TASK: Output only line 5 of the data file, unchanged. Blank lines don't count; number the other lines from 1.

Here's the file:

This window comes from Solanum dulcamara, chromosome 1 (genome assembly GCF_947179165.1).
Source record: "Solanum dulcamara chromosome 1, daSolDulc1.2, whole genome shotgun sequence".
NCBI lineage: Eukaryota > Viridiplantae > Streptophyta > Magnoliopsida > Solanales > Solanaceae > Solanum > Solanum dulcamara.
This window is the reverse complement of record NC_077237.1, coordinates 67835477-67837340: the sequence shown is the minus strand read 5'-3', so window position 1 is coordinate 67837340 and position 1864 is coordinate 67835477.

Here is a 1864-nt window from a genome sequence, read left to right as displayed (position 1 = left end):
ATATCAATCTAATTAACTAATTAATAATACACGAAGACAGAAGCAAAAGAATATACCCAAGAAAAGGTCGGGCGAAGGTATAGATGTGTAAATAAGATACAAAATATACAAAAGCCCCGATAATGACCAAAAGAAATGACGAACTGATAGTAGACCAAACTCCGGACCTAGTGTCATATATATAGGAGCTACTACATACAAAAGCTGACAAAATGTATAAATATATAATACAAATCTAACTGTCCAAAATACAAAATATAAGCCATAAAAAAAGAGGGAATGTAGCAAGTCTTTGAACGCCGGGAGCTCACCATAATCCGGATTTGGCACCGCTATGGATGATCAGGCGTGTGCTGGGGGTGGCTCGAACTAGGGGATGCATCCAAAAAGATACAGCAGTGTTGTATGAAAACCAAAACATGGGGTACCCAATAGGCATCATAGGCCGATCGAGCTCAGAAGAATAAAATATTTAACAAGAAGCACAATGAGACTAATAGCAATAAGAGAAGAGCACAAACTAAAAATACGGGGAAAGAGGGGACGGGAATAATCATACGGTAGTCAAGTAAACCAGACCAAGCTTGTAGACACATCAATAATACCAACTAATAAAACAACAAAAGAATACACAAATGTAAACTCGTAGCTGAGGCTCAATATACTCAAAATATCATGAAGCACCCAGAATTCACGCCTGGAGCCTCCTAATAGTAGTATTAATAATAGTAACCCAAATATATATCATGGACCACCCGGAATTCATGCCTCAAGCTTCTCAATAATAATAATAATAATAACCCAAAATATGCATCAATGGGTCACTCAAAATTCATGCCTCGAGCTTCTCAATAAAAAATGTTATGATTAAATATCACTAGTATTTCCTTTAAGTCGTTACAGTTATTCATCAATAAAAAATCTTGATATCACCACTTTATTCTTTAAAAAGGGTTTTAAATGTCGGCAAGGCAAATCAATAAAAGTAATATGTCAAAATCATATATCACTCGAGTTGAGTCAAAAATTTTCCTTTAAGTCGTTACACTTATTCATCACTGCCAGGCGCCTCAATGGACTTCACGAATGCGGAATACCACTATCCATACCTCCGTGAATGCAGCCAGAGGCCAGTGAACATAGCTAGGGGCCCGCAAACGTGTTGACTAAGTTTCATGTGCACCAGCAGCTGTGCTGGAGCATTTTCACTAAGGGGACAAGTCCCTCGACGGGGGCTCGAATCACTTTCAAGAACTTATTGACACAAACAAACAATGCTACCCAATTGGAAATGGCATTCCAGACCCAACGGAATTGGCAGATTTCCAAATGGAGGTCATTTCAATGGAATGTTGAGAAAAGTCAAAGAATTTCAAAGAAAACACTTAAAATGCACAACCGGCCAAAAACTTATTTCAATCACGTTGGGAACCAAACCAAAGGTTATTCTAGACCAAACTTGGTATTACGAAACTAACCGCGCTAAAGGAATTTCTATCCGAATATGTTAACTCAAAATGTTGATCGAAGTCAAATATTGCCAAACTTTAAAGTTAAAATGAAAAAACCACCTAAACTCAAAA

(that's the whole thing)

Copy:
Here is a 1864-nt window from a genome sequence, read left to right as displayed (position 1 = left end):